The reason why our diets are showing up on our faces.

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We all know by now that cutting sugar out of our diets is important, and that sugars have a seriously negative impact on our bodies. Most health campaigns link sugar to obesity, or cardiovascular health—but what about our skin? No matter how diligent we are with our skin-care regimens, if our daily sugar intake is too high, it can speed up our natural aging process. Dr. Julia Segal, ND, a naturopathic doctor from Physio Med in Toronto, explains “Skin care products may have less of a noticeable effect on the skin when there is a high sugar burden, simply because their positive effect competes with the opposing and damaging products of high or erratic blood sugar.”

So how exactly do sugars damage our skin?

Through a tricky process called gylcation. Glycation is when a sugar binds to a protein in the bloodstream creating a by-product created called an Advanced Glycation Endproduct, or an AGE (ironic, right?). Dr. Segal notes: “Advanced Glycation Endproducts damage proteins and collagen in the skin, reducing tissue integrity, which eventually may mean more sagging and wrinkles.” Most anti-aging skin-care products contain retinol, which speeds up the production of collagen, but if your diet is too high in sugar the collagen cannot operate properly, regardless of how much is present.

Sugar Sources in the Diet

Refined sugars in our diets come from processed foods. “Because refined sugar in the diet is pro-inflammatory, there are some facial signs of consuming too much of it. There may be puffiness around the eyes or sinuses as the mucous membranes become engorged and foster more harmful bacteria and fungi. Lustreless or discoloured skin can also, over time, result from the long-term sugar-coating of the skin’s proteins,” explains Dr. Segal. Refined sugar is easy to spot, since processed foods have packaging labels that list the contents. What we should be cognizant of is the fruits and grains that we eat. Fruits and grains have nutritional value (vitamins, proteins, fibres), however many of our favourites top the charts on the glycemic index. The glycemic index (GI) measures how quickly carbohydrates turn to glucose (sugar) when we eat them. Examples of high GI foods include strawberries, melons, bananas, and any white-flour breads and pastas. Foods with low GI include cranberries, blueberries, apples, and whole grain bread and pasta products. To satisfy the requirements of Canada’s Food Guide, women between the ages of 19 to 50 need to consume seven to eight servings of fruits and vegetables, and six to seven servings of grain products daily; so keep eating your fruits, veggies and grains, just choose lower GI options!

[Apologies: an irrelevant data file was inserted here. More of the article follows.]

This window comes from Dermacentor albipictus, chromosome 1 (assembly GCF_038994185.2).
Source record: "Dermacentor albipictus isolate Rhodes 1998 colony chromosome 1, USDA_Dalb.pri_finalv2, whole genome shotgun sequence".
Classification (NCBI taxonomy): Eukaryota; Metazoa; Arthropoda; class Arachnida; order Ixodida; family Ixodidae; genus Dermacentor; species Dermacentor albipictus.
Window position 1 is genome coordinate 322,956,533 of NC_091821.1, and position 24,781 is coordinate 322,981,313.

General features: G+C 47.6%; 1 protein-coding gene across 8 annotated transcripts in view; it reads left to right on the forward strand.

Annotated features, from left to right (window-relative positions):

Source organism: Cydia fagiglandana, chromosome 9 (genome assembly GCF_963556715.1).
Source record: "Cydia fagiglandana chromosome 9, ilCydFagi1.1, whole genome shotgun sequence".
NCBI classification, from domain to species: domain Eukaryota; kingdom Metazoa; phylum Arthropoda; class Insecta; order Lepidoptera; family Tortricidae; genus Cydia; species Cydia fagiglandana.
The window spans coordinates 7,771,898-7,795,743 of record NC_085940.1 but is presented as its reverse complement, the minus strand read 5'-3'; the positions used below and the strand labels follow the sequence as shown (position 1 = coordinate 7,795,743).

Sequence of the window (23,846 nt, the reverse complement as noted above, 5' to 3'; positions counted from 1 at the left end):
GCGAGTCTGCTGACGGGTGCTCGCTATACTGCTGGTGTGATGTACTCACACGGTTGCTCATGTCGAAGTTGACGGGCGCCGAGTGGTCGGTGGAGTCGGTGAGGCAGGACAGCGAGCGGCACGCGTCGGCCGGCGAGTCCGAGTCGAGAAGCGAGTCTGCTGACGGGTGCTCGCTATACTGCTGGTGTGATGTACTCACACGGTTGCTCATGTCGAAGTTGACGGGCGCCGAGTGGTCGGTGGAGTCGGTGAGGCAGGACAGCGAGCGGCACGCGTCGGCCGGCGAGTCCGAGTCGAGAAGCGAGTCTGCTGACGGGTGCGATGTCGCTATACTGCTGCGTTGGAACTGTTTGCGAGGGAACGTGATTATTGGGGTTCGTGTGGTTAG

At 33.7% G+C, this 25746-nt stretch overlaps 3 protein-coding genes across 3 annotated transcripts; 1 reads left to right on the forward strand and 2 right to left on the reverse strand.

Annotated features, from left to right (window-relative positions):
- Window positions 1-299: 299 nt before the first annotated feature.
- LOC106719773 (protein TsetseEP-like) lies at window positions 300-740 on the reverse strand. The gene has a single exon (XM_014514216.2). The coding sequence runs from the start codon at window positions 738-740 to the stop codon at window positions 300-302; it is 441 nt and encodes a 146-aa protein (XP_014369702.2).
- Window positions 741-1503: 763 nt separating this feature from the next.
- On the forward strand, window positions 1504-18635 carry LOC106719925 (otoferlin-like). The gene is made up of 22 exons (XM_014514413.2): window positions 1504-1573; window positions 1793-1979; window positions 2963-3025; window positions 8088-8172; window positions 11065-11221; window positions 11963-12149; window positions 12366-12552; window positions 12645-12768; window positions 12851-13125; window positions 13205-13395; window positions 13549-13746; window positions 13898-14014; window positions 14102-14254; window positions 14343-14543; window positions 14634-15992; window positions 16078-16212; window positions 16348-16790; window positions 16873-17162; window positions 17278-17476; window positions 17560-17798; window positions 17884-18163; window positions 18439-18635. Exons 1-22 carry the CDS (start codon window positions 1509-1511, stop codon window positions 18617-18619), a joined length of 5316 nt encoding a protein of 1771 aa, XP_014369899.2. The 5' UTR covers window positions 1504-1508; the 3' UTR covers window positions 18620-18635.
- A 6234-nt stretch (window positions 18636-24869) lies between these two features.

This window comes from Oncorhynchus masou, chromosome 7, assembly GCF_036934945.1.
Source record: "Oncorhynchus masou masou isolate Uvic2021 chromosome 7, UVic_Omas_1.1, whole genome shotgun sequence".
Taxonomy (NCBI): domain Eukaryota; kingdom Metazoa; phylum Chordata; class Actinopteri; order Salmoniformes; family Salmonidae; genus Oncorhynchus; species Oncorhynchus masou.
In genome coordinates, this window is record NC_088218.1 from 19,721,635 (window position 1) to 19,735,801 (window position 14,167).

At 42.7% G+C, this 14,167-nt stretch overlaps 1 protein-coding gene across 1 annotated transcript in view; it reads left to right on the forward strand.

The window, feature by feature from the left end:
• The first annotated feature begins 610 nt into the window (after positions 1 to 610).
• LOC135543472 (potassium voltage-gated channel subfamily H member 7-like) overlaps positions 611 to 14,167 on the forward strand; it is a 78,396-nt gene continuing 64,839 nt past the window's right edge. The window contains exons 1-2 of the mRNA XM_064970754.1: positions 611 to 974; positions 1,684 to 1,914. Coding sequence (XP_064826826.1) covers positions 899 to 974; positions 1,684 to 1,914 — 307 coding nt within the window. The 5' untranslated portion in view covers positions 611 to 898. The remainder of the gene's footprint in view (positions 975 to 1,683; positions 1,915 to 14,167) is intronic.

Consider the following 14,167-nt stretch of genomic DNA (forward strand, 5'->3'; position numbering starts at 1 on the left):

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Repairing AGE Damage

Anti-oxidants, super heroes that battle AGEs in our skin, are found in low GI fruits and vegetables. AGEs actively attack our natural anti-oxidant enzymes, so it is important that we consume anti-oxidant rich foods like berries, green tea and avocado. Dr. Segal notes: “The same types of foods that are good for you to eat and prevent disease internally, will assist the skin when applied externally. Try Graydon’s Green Cream ($29, The Big Carrot and, full of broccoli seed oil, parsley, sage, rosemary and thyme.”

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Keep Your Skin Happy

Protecting our skin is top of mind during the summer when we layer on the sunscreen and hydrating lotions. We take extreme measures to protect our skin externally, but often forget that we can protect internally, too. Maintaining a healthy, balanced diet will not only make you feel amazing, but keep your skin looking supple. “The skin only tells a story about the events happening inside the body’s matrix. Our bodies are always healing and regenerating their cells—so the sooner we remove the obstacles to this process, the better chance there is of regaining radiant, strong skin,” concludes Dr. Segal. Keep reaching for those dark-coloured fruits and vegetables (a sign of high anti-oxidant content) to complement your anti-aging routine from the inside out.